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Review – Mirror, Mirror

With Lily Collins, Julia Roberts, Armie Hammer, Nathan Lane, Mare Winningham. Written by Melissa Wallack & Jason Keller. Directed by Tarsem Singh. Rated PG (for some fantasy action and mild rude humor). 106 minutes.

MIRROR, MIRROR is the first of two live-action Snow White movies coming out this year. This is the comic one with Julia Roberts as the Evil Queen. Later on will be “Snow White And The Huntsman” with Charlize Theron as the Evil Queen, and which promises to be much darker. In both cases, no doubt, watching the movie will cause one to be running through memories of the classic Disney animated version.

Directed by Tarsem Singh, who made the visually super-amped “The Cell” and “The Fall,” this is a candy-colored retelling of the story with the Queen as narrator, and fresh spins on several of the elements of the story. For example, it’s not about the beautiful princess passively awaiting rescue. Instead, it’s about Snow White (Lily Collins) finding the means to help herself. If the Handsome Prince (Armie Hammer) can be of some help, that’s fine – but she won’t be sitting around and waiting.

In a cleverly animated prologue, we get the story of how Snow White was left in the care of the Queen after her father disappeared and was presumed dead. Snow White has been banished to her room in the castle, barred from any of the queen’s fancy balls that have bankrupted the kingdom. On her 18th birthday, she emerges but the Queen is having none of it, eventually sending her minion Brighton (Nathan Lane) to take her into the woods and kill her.

You know what happens then, but the seven dwarves who rescue her are thieves who have been living by their wits since the queen banished all “ugly” people from the kingdom. The script allows each of them the opportunity to develop into a distinct personality and the actors run with it. Indeed, Napoleon (Jordan Prentice), Half-Pint (Mark Povinelli), Grub (Joe Gnoffo), Grimm (Danny Woodburn), Wolf (Sebastian Saraceno), Butcher (Martin Klebba), and Chuckles (Ronald Lee Clark) are colorful enough to warrant a film of their own.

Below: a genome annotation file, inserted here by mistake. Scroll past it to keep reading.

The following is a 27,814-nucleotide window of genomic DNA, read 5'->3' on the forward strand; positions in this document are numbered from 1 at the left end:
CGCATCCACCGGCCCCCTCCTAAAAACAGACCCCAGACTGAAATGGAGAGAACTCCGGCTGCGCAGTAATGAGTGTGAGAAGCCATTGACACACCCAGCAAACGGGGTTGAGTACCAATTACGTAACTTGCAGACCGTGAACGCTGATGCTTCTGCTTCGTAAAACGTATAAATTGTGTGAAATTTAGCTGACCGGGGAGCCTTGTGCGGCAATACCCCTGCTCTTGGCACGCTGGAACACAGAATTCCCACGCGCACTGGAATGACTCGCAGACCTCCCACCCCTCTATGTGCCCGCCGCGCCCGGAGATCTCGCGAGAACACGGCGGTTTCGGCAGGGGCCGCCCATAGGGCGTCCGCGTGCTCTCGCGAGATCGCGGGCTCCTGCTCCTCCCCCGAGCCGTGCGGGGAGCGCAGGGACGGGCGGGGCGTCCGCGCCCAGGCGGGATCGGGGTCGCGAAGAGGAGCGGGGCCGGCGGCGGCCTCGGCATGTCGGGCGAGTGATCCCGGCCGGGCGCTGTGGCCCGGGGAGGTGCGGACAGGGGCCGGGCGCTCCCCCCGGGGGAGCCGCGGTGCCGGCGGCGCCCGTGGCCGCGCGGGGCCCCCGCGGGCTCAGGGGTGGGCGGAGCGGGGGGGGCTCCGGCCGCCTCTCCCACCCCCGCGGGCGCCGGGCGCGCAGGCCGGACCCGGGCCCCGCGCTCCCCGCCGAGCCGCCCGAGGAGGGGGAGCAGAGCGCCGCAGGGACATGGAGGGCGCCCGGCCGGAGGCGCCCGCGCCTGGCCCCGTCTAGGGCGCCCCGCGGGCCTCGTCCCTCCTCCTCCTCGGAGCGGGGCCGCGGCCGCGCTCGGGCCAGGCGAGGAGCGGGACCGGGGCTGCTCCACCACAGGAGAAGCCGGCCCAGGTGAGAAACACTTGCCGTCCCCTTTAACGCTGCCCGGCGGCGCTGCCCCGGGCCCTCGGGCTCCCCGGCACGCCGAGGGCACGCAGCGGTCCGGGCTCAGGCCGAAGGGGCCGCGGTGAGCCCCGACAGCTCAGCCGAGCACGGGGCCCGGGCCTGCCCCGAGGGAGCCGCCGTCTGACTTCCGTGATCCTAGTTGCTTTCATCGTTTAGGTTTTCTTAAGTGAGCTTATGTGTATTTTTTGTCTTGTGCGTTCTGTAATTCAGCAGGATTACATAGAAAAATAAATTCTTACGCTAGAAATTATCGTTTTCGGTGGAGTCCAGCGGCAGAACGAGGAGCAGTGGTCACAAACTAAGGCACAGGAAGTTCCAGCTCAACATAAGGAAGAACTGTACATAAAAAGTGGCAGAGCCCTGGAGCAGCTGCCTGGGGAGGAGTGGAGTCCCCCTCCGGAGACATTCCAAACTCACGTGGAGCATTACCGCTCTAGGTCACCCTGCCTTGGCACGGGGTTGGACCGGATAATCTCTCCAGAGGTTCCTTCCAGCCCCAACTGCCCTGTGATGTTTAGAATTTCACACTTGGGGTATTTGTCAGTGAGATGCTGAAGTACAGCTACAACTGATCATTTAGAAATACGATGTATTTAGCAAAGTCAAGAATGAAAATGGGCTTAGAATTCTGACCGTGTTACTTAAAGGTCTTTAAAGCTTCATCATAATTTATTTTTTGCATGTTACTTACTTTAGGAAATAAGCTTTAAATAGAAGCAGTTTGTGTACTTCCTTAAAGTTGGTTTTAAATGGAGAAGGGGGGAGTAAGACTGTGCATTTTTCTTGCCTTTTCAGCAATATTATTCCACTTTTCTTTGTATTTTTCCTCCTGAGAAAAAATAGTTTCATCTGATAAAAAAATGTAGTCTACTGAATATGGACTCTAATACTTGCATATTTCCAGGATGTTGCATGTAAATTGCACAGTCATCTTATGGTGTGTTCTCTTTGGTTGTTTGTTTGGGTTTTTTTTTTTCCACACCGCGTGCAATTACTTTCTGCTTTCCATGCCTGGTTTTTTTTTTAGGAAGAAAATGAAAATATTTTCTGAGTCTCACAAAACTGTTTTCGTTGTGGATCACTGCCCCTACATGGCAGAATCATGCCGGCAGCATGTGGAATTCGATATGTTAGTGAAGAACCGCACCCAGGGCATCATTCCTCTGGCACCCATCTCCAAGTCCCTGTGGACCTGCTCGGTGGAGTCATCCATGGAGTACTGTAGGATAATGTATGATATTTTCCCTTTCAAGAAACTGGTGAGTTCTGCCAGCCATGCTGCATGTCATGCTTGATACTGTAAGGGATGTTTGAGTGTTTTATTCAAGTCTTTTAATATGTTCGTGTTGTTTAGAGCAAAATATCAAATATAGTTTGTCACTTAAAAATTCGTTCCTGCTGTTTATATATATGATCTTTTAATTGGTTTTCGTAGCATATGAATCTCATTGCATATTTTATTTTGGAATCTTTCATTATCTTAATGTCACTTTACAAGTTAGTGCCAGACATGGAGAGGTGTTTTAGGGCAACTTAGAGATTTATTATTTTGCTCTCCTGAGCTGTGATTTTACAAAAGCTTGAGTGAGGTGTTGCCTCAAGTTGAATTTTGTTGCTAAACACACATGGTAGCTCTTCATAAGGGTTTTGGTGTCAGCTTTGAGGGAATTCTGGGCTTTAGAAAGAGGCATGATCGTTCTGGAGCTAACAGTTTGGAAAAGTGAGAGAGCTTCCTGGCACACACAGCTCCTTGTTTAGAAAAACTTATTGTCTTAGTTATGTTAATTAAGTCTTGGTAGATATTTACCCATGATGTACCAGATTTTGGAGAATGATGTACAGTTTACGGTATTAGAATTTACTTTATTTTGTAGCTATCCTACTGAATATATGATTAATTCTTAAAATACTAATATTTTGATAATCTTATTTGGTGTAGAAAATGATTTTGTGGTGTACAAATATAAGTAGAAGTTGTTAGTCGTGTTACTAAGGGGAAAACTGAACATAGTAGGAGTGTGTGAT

Collins is feisty as Snow White, and Nathan Lane provides ample comic relief as Brighton, but the weight of the film falls on Roberts, who may be easing herself into character roles with her performance here. She plays the nasty Queen with relish, alternately oozing false charm and snapping out commands. Hammer gets his moments, but is essentially here as eye candy. In this version, his prince needs rescuing as much as Snow White.

Combining the performances with the colorful (if outlandish) costumes and equally imaginative production design, “Mirror, Mirror” turns out to be an entertaining and creative retelling of an old fairy tale that should entertain children and adults alike. Whether audiences are ready to sit through another rendition of the same story in just a few months remains to be seen.•••

Daniel M. Kimmel is a veteran movie critic and author of a host of film-related books, the most recent being Jar Jar Binks Must Die… And Other Observations About Science Fiction Movies. He teaches film at Suffolk University and lives in Somerville.


About Daniel M. Kimmel

Film critic, author, lecturer.

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